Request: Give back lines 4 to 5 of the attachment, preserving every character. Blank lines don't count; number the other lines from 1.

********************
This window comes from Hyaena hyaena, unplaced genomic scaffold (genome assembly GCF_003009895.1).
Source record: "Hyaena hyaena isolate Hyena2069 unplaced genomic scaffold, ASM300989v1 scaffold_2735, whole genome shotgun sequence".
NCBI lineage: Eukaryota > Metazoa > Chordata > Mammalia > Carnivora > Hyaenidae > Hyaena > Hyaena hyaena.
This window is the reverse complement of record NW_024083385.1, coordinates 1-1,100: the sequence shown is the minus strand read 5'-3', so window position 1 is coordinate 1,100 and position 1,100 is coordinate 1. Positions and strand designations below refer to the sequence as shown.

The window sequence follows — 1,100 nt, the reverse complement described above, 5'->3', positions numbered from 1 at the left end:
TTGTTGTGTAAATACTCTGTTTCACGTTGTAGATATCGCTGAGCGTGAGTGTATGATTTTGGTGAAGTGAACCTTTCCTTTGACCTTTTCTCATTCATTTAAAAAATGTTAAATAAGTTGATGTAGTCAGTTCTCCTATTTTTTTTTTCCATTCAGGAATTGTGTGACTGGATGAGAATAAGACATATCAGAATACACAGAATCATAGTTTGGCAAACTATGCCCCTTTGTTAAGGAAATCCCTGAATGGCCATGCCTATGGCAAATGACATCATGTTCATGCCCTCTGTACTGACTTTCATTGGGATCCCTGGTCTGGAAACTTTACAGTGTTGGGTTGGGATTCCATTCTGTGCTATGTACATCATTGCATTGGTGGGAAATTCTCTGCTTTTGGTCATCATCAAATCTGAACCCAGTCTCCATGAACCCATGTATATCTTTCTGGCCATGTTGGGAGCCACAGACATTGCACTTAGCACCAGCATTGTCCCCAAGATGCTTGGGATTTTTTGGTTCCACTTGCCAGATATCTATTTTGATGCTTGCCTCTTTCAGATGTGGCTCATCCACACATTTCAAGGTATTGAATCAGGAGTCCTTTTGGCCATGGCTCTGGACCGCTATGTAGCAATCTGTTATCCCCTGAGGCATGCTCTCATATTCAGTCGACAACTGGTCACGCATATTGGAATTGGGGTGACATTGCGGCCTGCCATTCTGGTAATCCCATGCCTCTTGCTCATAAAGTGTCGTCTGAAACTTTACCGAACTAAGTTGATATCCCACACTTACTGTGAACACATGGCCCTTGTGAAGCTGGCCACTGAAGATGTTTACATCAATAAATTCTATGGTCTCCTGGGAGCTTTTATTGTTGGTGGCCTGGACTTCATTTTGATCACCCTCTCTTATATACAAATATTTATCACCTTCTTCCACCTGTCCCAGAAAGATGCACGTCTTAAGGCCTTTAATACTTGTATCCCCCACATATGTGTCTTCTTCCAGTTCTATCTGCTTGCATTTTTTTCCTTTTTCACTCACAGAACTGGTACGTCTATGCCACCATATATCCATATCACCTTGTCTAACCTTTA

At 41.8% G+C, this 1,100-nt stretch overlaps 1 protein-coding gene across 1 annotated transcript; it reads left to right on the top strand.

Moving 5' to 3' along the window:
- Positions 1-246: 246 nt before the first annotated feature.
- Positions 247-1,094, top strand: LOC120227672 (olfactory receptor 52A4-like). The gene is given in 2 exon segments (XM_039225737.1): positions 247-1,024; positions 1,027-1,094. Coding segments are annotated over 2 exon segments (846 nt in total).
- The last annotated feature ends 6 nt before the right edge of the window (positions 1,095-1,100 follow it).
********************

This window is the reverse complement of record NW_024083385.1, coordinates 1-1,100: the sequence shown is the minus strand read 5'-3', so window position 1 is coordinate 1,100 and position 1,100 is coordinate 1. Positions and strand designations below refer to the sequence as shown.

The window sequence follows — 1,100 nt, the reverse complement described above, 5'->3', positions numbered from 1 at the left end: